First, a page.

One of the first tasks for a researcher working with a new topic is to organize the literature. As mentioned earlier, this organization enables a person to understand how the proposed study adds to, extends, or replicates research already completed.
A useful approach for this step is to design a literature map. This is an idea that we came up with several years ago, a tool for students to use when organizing their review of the literature for making presentations to graduate committees, summarizing the literature for a scholarly presentation, composing an article for journal publications.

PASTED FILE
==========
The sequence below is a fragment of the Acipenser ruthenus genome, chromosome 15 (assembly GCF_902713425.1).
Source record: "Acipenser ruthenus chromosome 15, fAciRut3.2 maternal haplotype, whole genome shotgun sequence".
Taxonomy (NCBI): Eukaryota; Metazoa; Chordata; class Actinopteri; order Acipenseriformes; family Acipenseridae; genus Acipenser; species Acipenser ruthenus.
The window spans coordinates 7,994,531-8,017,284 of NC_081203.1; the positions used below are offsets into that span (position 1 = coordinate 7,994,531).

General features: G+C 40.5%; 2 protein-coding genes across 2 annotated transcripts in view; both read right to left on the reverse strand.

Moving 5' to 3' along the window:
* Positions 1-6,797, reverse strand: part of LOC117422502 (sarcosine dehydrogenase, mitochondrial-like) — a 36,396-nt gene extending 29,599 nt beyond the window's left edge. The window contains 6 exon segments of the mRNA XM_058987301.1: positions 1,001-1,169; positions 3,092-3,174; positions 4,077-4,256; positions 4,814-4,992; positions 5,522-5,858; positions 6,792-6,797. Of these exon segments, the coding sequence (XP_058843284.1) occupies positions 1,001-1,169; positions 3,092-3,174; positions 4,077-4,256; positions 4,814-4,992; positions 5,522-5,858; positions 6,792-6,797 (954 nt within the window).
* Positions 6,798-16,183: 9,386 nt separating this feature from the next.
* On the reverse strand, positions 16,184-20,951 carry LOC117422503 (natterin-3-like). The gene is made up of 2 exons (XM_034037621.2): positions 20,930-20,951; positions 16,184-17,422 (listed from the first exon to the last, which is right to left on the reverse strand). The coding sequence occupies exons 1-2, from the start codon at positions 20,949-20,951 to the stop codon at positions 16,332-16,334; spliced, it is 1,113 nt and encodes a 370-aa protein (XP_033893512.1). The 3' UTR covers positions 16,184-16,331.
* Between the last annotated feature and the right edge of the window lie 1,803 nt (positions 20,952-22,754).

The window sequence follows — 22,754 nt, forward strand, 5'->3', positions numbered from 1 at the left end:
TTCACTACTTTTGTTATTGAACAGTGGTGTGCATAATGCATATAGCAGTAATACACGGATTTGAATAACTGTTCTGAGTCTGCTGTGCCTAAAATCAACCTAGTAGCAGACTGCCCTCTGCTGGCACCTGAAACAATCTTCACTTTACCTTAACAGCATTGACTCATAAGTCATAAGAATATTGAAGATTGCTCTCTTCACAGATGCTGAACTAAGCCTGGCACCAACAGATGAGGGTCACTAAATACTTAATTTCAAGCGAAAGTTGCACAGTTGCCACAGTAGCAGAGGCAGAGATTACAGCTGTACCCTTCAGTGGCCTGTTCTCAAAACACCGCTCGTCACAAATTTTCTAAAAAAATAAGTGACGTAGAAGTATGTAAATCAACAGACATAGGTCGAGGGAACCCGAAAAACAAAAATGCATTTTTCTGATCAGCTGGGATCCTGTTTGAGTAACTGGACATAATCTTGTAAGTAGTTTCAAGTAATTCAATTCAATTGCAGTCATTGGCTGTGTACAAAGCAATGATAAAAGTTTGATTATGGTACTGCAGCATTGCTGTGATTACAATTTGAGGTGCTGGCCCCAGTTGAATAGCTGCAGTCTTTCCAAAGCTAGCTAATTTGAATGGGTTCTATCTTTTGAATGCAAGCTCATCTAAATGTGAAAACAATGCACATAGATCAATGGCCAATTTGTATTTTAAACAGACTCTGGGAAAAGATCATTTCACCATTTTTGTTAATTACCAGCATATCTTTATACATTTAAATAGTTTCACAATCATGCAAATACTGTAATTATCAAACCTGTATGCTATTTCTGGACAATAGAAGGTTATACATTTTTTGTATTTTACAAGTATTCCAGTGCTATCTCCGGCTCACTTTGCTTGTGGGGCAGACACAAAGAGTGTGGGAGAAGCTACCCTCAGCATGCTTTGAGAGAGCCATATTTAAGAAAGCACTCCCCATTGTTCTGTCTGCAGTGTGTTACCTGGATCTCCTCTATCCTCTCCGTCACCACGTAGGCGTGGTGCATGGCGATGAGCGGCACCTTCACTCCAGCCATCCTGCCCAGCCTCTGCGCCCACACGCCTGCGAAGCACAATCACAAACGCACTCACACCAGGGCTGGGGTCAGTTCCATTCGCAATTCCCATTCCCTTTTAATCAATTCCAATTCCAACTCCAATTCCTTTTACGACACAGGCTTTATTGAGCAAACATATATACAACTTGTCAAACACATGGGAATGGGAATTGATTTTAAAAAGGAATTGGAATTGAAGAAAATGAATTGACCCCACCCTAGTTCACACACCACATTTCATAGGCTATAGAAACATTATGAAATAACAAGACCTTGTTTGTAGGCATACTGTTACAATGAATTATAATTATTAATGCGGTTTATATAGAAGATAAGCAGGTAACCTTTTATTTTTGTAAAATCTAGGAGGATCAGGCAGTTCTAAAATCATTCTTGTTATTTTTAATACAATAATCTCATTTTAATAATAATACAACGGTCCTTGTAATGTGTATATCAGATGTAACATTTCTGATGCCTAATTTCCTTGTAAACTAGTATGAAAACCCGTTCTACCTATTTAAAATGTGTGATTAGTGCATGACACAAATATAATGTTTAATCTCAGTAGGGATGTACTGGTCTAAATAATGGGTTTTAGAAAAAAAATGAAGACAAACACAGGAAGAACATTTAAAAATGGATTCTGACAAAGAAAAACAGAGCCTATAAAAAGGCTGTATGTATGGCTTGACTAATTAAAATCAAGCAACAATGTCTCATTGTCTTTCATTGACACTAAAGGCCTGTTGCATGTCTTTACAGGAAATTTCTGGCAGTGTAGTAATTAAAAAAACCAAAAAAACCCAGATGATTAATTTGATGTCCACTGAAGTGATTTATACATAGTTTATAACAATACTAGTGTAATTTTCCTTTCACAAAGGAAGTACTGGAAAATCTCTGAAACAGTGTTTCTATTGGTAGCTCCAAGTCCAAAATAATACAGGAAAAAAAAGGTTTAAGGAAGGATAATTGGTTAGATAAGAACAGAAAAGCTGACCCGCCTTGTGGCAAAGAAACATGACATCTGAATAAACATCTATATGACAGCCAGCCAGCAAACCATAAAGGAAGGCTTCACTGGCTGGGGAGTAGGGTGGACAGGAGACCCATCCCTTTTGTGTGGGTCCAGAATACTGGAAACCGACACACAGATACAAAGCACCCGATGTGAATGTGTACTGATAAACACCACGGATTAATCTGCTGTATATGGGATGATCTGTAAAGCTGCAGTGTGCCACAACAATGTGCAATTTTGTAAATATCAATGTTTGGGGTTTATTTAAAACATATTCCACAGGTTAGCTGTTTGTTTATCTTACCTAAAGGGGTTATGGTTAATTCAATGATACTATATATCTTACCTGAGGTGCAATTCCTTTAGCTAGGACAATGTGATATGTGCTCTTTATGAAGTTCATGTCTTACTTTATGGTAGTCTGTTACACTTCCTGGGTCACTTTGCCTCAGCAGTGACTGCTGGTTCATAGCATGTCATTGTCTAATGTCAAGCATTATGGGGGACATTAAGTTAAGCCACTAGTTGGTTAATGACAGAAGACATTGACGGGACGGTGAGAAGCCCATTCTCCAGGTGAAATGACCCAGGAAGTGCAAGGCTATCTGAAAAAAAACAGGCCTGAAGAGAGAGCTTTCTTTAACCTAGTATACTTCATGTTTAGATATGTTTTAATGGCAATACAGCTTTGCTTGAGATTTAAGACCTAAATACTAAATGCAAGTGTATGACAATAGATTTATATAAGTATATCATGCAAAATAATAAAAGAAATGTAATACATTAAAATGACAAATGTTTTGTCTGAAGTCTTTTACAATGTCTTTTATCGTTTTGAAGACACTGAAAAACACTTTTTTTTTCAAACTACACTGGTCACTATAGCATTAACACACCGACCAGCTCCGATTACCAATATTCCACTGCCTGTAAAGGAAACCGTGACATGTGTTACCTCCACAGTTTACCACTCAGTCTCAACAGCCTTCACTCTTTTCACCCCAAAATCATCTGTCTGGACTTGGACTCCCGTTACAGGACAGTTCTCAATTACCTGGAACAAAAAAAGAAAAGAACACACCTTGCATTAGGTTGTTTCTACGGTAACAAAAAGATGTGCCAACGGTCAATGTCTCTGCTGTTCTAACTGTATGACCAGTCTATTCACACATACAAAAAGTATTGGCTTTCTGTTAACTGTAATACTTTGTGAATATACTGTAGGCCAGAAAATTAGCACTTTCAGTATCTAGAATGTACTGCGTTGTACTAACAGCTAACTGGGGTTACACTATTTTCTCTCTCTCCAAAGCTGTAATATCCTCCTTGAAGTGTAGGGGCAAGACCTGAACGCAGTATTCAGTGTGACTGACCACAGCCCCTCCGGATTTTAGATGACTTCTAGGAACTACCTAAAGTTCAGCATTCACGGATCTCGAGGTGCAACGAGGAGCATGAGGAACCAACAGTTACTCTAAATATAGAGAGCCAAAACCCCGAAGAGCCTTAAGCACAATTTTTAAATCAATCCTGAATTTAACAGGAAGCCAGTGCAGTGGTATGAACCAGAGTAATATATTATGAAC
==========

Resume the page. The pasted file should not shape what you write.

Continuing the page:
This map is a visual summary of the research that has been conducted by others, and it is typically represented in a figure. Maps are organized in different ways. One could be a hierarchical structure with a top-down presentation of the literature, ending at the bottom with the proposed study. Another might be similar to a flowchart in which the reader understands the literature as unfolding from left to right with the farthest right-hand section advancing a proposed study. A third model might be a series of circles; each circle represents a body of literature and the intersection of the circles as the place in which the future research is indicated. We have seen examples of all of these possibilities and found them all effective.